Keepers have already spotted the youngsters playing with each other and with their mom’s tail and they are looking stronger on their legs every day. Born weighing just over two pounds each, the cubs will begin to be weaned from their mother onto meat at around 10-12 weeks old and will be fully weaned by the time they are 6-8 months old.

Lioness Zuri, 5, is extremely protective of her new young, and naturally can become aggressive if disturbed. Keepers prepared for the birth by creating a secluded den in one compartment of the Lion house for Zuri and her cubs, so they can enjoy bonding in a quiet, private area. In the wild, a Lioness will give birth and keep her cubs in a den of thick dense cover, like acacia bushes, so keepers have tried to replicate this environment as much as possible.

Keepers are feeding Zuri five days out of every seven, monitoring how much she eats each day to decide when she is fed. Normally the Lions are fed large meals every four days to mimic wild hunting patterns, including feast days and fast periods.

Craig Lancaster, Team Leader for Carnivores at Woburn Safari Park, said, “It’s hugely exciting to have new Lion cubs at the Park and we are so pleased that they seem to be settling in so well. They aren’t crying a lot and are already looking chunky and healthy, which indicates that they are feeding well and are content in their surroundings.

“The public will be able to view the cubs in the side pen after all their vaccinations are up to date in late September. We will ensure the vets are happy with their progress before they are moved into the main Lion enclosure later on in the year.”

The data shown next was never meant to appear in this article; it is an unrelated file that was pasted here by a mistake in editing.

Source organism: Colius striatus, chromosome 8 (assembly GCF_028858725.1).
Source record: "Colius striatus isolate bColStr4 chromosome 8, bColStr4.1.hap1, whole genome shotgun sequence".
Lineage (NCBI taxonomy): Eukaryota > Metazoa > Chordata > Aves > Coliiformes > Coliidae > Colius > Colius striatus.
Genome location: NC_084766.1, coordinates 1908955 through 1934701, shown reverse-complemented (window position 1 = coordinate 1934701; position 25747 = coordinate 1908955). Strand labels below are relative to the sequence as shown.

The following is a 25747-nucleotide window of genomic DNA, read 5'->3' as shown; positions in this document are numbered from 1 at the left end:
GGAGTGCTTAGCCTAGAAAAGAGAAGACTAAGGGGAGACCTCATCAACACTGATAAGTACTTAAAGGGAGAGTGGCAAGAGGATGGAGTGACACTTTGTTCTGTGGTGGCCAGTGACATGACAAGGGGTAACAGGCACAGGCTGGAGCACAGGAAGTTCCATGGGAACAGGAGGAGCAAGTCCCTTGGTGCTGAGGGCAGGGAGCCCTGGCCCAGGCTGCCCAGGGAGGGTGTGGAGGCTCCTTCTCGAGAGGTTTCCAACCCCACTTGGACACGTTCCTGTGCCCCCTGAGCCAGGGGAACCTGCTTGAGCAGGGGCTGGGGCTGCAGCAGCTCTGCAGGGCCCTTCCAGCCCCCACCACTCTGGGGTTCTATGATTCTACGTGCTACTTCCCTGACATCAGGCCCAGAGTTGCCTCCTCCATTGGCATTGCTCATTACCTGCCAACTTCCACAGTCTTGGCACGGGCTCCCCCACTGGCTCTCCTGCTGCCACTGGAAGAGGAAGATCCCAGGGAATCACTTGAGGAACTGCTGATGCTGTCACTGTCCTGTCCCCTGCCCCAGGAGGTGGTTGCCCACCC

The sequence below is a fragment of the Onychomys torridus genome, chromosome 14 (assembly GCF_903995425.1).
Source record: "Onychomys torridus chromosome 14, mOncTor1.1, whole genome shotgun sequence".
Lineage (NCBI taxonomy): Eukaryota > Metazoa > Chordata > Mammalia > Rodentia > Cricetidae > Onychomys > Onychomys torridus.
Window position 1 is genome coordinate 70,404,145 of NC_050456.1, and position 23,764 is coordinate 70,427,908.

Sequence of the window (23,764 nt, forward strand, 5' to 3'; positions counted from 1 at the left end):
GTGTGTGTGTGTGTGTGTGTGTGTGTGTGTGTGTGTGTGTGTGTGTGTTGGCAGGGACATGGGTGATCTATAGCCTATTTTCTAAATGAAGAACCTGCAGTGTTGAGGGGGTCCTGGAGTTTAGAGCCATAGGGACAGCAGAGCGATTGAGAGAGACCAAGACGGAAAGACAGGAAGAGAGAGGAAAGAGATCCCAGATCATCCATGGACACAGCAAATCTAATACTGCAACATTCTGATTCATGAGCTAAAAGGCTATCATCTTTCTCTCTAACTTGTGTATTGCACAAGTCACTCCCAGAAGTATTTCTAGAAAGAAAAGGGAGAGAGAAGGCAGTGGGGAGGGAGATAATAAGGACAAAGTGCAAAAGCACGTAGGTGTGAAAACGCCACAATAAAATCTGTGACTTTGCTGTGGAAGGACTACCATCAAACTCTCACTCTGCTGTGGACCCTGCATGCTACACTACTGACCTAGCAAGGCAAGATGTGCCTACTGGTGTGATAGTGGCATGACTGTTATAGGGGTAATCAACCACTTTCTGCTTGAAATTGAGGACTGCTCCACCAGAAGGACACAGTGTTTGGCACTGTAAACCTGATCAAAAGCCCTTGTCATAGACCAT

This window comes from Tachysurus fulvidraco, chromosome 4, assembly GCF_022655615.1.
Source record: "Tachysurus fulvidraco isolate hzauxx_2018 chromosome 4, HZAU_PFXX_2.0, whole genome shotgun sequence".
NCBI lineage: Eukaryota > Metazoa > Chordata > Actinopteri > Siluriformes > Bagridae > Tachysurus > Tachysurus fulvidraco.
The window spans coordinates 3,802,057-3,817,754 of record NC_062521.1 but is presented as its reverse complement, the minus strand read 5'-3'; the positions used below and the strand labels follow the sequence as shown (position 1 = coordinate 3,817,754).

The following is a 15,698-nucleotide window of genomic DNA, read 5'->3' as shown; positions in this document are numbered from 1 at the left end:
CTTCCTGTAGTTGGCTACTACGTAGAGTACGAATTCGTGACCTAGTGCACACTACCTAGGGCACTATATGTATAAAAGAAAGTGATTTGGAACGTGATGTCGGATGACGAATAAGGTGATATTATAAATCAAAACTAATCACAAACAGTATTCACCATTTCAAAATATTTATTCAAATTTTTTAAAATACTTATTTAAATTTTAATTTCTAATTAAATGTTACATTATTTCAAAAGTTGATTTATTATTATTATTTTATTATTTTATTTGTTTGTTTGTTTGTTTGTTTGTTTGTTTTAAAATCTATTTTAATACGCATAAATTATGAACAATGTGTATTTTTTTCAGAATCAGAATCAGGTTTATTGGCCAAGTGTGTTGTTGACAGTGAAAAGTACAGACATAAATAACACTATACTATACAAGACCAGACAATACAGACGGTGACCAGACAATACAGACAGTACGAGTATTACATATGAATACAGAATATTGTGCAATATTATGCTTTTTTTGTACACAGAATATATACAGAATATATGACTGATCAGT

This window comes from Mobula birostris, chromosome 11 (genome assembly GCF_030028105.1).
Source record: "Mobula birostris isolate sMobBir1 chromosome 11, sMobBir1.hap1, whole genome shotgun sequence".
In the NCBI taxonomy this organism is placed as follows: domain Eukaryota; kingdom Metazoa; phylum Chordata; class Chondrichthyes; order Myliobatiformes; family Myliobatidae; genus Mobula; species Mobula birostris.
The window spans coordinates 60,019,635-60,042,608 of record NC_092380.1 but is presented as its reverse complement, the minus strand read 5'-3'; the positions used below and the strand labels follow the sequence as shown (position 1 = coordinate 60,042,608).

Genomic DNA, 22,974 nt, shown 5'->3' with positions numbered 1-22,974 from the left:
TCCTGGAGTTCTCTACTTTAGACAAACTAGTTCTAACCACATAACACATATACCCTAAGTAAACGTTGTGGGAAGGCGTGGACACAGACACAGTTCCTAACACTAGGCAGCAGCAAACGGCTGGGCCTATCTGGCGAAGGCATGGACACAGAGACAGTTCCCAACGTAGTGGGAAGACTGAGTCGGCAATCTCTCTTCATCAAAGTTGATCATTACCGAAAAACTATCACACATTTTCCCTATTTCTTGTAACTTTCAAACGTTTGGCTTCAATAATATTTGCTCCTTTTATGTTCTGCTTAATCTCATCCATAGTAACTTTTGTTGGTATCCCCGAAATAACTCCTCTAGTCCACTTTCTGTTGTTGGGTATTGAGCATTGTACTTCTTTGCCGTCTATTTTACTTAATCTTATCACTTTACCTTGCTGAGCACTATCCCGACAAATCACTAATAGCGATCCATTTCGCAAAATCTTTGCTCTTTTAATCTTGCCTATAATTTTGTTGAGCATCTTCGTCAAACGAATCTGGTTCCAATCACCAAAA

Once ranging across most of Africa, the Middle East, and southwestern Asia, Lions have suffered drastic population declines in the past 50 years. Most of the 20,000-50,000 Lions remaining in Africa reside in protected areas such as parks and reserves. Tourism, and the revenue it creates, is a strong incentive for Lion conservation. These majestic Cats are listed as Vulnerable by the International Union for Conservation of Nature. 

 


Red Panda Triplets Born at Virginia Zoo

Virginia Zoo Red Panda 4

The Virginia Zoo announced the birth of triplet Red Panda cubs to Masu, a three-year-old female, and four-year-old dad Timur. The three cubs, two males and one female, were born off-exhibit at the Zoo’s Animal Wellness Campus on June 18, 2019. Red Panda cubs weigh approximately five ounces at birth, and by two months of age, the cubs each weighed just over one pound. The zoo announced the births in late August.

Virginia Zoo Red Panda 2
Virginia Zoo Red Panda 2
Virginia Zoo Red Panda 2Photo Credit: Virginia Zoo

“Having Red Panda triplets is a unique situation,” said Dr. Colleen Clabbers, the Zoo’s Veterinarian. “It’s a lot of work for mom to care for three newborns, but Masu is doing a great job caring for the triplets and all three have been thriving.”

Masu, who had her first litter of cubs last year, gave birth in an indoor, climate-controlled den where she has been nursing and bonding with her cubs in this quiet environment. The den is not viewable by zoo guests and is monitored by Zoo Keepers and Animal Care Staff. Red Panda cubs typically remain in the nest with mom for about three months, even in the wild.

Masu and the cubs will move back to the Red Panda exhibit later this fall when Keepers feel the little ones can confidently navigate the trees and other exhibit features.

“Our Animal Care team had a great strategy last year in moving Masu to the Animal Wellness Campus while she was still pregnant, providing privacy for her first birth experience. She took great care of her cubs last year, which is why we opted to do the same thing again this time around,” said Greg Bockheim, Executive Director of the Virginia Zoo.